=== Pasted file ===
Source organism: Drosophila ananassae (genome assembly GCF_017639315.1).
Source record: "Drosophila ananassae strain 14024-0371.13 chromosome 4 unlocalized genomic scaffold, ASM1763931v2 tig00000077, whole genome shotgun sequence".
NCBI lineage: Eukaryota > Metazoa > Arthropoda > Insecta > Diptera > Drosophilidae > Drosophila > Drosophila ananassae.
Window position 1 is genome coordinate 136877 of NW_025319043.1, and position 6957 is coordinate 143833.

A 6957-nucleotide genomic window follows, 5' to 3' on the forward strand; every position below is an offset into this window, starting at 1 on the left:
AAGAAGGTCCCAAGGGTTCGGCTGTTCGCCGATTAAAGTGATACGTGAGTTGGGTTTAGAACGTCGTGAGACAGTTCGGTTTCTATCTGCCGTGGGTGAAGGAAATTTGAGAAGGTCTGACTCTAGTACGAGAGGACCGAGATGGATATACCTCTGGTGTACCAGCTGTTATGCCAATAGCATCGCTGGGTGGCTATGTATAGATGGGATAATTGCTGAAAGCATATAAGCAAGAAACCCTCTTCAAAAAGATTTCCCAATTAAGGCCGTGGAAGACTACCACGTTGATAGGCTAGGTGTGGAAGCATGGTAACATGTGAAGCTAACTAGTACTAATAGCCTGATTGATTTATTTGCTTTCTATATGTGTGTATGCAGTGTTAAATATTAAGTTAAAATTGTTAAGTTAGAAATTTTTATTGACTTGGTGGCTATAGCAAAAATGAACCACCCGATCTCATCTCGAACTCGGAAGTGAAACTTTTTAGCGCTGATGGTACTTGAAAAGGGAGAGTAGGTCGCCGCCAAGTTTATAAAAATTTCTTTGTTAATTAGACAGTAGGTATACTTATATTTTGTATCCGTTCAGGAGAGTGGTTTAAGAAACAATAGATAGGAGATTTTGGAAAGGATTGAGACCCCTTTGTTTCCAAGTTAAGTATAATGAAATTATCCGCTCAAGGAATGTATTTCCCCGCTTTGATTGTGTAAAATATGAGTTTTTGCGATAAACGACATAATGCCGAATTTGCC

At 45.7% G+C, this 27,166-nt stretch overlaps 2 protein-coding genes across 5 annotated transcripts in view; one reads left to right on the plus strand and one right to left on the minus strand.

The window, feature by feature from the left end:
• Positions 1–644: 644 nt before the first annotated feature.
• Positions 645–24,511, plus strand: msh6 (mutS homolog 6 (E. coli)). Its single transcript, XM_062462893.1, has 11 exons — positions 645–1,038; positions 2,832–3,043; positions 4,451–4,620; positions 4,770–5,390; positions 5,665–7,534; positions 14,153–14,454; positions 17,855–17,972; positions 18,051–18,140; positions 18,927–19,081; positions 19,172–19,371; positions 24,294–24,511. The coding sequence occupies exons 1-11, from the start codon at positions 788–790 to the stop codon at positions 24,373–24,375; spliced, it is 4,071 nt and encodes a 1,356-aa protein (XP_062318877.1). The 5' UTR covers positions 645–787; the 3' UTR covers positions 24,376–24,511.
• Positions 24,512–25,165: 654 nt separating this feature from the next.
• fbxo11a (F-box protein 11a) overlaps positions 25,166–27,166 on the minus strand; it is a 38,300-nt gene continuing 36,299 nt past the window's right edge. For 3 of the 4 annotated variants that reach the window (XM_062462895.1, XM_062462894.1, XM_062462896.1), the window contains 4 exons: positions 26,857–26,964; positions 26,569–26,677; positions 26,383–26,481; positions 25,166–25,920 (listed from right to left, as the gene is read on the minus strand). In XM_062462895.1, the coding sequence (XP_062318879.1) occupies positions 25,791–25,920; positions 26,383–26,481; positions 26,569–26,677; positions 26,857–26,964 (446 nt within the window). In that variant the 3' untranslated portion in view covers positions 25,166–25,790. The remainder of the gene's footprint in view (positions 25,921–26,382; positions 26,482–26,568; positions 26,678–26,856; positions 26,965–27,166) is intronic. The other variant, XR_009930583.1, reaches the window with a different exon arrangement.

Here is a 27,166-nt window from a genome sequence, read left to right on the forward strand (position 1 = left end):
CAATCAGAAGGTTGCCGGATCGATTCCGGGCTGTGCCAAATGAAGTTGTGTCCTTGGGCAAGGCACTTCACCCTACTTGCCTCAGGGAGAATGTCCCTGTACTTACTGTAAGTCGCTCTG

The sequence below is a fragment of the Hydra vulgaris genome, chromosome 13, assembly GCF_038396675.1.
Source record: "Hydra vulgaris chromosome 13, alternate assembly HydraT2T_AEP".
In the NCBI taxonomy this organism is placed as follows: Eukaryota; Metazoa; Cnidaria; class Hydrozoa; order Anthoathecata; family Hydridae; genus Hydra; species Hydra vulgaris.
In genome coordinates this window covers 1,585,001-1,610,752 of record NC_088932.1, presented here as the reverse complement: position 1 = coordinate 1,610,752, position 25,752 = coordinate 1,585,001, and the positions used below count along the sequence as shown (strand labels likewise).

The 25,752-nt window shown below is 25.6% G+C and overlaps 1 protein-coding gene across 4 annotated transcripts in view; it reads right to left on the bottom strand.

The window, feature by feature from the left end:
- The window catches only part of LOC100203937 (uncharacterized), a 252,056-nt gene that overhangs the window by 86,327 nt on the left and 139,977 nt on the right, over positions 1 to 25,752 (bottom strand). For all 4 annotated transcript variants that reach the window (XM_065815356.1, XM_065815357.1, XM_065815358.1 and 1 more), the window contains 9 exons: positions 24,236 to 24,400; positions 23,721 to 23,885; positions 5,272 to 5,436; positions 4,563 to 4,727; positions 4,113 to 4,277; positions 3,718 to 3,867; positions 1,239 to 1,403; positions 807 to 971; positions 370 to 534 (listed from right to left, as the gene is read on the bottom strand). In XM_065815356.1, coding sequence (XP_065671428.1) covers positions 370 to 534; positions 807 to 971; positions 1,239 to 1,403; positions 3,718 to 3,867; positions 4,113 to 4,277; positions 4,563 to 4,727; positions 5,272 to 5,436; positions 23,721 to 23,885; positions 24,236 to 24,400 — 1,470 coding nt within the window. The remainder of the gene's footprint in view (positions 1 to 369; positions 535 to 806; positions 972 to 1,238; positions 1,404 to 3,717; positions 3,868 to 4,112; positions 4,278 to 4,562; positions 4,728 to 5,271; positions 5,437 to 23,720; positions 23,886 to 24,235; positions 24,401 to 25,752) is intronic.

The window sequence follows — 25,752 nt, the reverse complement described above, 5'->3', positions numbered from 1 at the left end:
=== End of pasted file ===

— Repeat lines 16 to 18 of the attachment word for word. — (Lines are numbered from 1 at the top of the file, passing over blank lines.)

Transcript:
Source record: "Hydra vulgaris chromosome 13, alternate assembly HydraT2T_AEP".
In the NCBI taxonomy this organism is placed as follows: Eukaryota; Metazoa; Cnidaria; class Hydrozoa; order Anthoathecata; family Hydridae; genus Hydra; species Hydra vulgaris.
In genome coordinates this window covers 1,585,001-1,610,752 of record NC_088932.1, presented here as the reverse complement: position 1 = coordinate 1,610,752, position 25,752 = coordinate 1,585,001, and the positions used below count along the sequence as shown (strand labels likewise).